But I’ve always felt, vaguely, that when reading physical books my brain feels sharper, more focused, and I can concentrate for longer periods of time. With my Kindle I seem to need lots more discipline. I thought this feeling was purely psychological, so I did some quick Googling and found that it’s actually backed by evidence: apparently, a study done by researches in Norway’s Stavanger University found that readers using a Kindle fared significantly worse than paperback readers at recalling when events occured in a mystery story. In immersion, empathy and other emotional responses, though, Kindle fans would be glad to know that both Kindle and paper readers performed equally.

My Kindle’s my workhorse but reading on it made me appreciate printed texts more.

Well, this is only one study. Would future generations fare better on Kindle if that’s what they grow up with and are used to? I don’t know, but it does help explain why reading texts the old fashioned way feels better to me, especially when it comes to non-fiction. There’s a flow to it that’s supported by the tactile feel of flipping pages, the subconscious awareness of a sheaf of paper rising and falling from one hand to another as you course through the novel. A Kindle, for all its provision of greater mobility, doesn’t have seem to allow you this same ease of travel, because its hardware remains static and its screen fragments the narrative into framed and uniform pages that seem disjointed from one another rather than parts of an organic whole.

Besides, I’ve always liked the idea of passing down physical books. I love my second-hand novels, scribbled with the annotations of strangers, some of them so old they have become ghosts, genius spirits whose names I don’t know but who share my heart and whose voices I hear whispering through these yellowed, dog-eared pages. Every print book collects in its physical form its own history of readership, and so abounds with its own mystery as it evokes in one a sense of worlds and minds beyond one’s own. It’s a vague, delicious sense of transcending space and time. An e-book is only ever yours, replicated in binary code through a multitude of devices, easily replaceable if burnt; and with the current turnover rate for electronics, I won’t be surprised if my great-grandchildren aren’t using Kindles any more.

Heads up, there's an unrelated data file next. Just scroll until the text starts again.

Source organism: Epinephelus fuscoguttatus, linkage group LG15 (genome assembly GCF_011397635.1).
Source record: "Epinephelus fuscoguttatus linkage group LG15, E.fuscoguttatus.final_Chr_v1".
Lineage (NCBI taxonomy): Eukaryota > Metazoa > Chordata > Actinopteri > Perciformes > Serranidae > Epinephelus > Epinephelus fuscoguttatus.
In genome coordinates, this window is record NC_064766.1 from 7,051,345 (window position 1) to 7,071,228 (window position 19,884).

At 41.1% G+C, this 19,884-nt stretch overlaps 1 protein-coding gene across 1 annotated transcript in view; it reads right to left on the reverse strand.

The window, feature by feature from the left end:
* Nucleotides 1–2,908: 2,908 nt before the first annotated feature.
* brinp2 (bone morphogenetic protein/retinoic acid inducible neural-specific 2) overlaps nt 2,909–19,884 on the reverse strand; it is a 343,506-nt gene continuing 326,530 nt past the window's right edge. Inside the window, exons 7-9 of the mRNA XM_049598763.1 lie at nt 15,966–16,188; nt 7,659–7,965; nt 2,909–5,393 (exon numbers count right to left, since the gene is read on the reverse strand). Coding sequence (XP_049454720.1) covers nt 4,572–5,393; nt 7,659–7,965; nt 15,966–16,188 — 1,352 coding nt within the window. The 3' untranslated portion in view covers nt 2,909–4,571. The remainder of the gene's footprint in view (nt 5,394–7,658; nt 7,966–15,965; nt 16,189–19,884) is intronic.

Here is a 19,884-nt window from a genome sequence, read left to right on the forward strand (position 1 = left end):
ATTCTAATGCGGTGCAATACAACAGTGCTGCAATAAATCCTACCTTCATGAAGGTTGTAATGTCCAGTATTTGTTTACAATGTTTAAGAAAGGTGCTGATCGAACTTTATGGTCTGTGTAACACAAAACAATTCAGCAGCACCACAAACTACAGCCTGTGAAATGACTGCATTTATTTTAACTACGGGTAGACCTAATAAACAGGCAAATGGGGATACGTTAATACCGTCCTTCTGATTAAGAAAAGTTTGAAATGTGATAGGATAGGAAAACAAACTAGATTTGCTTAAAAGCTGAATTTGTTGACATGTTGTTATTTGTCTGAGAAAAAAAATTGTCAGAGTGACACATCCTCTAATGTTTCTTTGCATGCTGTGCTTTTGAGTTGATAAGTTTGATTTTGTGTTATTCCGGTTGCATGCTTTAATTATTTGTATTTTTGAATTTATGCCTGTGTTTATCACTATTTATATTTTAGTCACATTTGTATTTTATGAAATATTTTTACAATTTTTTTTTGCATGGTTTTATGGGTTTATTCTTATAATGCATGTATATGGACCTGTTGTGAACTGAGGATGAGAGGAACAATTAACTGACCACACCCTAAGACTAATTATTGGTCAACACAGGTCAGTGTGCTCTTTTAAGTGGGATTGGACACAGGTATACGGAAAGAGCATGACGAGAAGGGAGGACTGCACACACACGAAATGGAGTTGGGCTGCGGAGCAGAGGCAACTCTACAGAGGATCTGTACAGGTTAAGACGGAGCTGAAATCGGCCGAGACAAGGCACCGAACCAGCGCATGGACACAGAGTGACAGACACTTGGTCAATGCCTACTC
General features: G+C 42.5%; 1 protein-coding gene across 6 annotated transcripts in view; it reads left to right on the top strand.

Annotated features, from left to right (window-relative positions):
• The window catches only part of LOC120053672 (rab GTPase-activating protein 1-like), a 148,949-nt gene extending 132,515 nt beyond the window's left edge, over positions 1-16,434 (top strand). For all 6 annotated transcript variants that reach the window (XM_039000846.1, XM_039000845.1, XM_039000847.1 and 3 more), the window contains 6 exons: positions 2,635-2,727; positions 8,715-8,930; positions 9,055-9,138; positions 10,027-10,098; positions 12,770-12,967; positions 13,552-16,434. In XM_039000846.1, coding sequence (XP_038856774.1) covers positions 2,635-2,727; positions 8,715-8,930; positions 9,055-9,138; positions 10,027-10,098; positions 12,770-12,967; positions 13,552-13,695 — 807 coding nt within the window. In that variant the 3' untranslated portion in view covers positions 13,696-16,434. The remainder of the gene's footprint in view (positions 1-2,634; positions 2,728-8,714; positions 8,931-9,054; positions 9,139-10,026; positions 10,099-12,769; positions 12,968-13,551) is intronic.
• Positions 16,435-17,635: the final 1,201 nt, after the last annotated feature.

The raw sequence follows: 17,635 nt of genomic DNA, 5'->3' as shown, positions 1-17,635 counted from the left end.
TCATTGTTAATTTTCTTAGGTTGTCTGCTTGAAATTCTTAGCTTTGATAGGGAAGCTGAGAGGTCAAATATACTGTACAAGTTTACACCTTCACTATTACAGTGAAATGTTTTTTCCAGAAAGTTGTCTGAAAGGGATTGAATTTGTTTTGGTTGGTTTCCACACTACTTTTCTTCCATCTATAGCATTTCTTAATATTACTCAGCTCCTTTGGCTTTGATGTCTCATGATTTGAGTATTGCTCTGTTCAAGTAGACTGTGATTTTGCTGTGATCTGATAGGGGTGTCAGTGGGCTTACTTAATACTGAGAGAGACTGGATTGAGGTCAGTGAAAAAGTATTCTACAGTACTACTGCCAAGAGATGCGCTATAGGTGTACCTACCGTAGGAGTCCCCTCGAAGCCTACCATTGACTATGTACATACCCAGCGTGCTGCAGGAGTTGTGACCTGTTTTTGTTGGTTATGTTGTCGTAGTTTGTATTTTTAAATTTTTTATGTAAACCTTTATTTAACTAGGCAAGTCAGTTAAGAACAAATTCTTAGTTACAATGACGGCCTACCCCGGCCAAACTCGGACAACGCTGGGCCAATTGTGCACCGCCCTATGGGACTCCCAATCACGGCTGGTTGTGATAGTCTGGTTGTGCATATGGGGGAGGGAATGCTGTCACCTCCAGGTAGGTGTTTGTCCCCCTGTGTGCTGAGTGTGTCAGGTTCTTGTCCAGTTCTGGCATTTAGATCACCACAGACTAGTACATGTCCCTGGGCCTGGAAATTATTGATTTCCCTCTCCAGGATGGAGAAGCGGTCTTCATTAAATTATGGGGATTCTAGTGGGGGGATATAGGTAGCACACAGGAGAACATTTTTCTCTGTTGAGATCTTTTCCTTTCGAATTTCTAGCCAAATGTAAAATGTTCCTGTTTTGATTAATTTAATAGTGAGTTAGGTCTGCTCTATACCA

“So,” you ask me, “should I get a Kindle?” Well, it depends on how you read. Do you devour your books, or savour them? I like to do both, so while I won’t be throwing out my Kindle any time soon, I’ll definitely still be haunting my local of bookstores and libraries, on pain of being called a hipster. Sadly, though, this pool seems to be drying up far too quickly.

Versatile Blogger Award

Yay, received my first award–thanks, Jade! I didn’t even know such things existed, but it seems a good way to interact with a lovely community of writers, so I’m in. 🙂

According to the rules, I’ve got to pass this award on to 10 other bloggers, and they have to have excellent blogs. Nominated bloggers must post seven things about themselves. Hey, if you’re bored, you could even write it in verse, too. 🙂

I like coffee and poetry. Nothing special.
A dark roast, with a dash of milk and silent
music, by a clear sunlit window.

I’d like to say I’m not a hipster,
but I suppose my penchant for this fashion
of things to like automatically
shoves me in that box. Along with
my use of ‘penchant,’ a pretty ornamentation
some may deem useless, but which I will
not have replaced with any other word
because it tinkles, bell-like, in my ears
and glitters, silver and jade, in this crate–

this dark, cluttered crate
through which I wade,
straining for glimpses of myself.

In this crate things real and fake get muddled.
There’s coffee and poetry, as I’ve said,
but also plain rice and pumpkin,
what I had for breakfast and other
mundane things and sin, sin, sin
I could have chosen instead
but I picked these two, coffee and poetry,
because they seemed safe enough,
familiar points on tried, charted territory.

I could have written of love, my love,
my golden and broken heart, but I’m afraid–
it’s probably tarnished, trapped in too much hate.

In my box–
whatever box it is–
there are layers of evil I will not list.
Still, there’s hope. It lies